What are these baby robins doing?
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Photo: Wayne Kryduba

These speckled babies probably heard their other parent returning to the nest. When baby robins are hungry, their instinct tells them to open their mouths wide, stretch their necks, flutter their wings, and make begging sounds. The bright orange color inside their mouths — and these behaviors — trigger the parents' instinct to feed them.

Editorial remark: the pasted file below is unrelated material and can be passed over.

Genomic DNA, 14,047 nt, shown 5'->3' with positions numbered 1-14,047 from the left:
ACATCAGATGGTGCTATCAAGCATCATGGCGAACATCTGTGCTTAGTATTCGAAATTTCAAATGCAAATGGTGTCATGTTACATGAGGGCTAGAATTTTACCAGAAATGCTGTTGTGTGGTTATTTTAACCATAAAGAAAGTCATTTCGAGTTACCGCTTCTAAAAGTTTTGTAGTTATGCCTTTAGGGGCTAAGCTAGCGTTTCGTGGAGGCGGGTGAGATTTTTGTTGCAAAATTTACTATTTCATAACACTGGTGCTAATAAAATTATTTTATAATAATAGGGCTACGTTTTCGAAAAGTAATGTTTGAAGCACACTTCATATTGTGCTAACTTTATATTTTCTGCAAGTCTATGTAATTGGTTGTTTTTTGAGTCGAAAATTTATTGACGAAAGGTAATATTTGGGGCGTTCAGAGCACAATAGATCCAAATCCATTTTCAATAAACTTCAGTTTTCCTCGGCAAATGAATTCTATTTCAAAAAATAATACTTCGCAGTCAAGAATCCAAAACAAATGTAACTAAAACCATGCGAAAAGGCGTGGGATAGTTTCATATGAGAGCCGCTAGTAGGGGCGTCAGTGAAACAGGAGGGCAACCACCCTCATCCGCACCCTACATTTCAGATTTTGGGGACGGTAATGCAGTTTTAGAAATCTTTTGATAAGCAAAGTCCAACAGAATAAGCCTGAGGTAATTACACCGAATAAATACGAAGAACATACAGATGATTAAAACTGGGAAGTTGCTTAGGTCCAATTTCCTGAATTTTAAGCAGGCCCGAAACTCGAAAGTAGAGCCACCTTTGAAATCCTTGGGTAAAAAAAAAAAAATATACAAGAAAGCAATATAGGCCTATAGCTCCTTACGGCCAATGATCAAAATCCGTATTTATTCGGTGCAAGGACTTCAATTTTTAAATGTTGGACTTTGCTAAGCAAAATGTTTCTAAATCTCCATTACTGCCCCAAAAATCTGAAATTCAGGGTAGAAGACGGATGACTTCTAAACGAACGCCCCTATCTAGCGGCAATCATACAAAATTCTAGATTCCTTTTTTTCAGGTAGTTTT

Scientists think that robin nestlings compete with each other by begging. The hungriest bird usually begs the earliest, stretches its neck highest, and puts its beak near the parent's mouth. That makes the parent more likely to feed it. As its begging gets more intense, the siblings also increase their begging. It's a good thing that robin nests are well hidden in trees. All that noise could — and sometimes does — attract predators!




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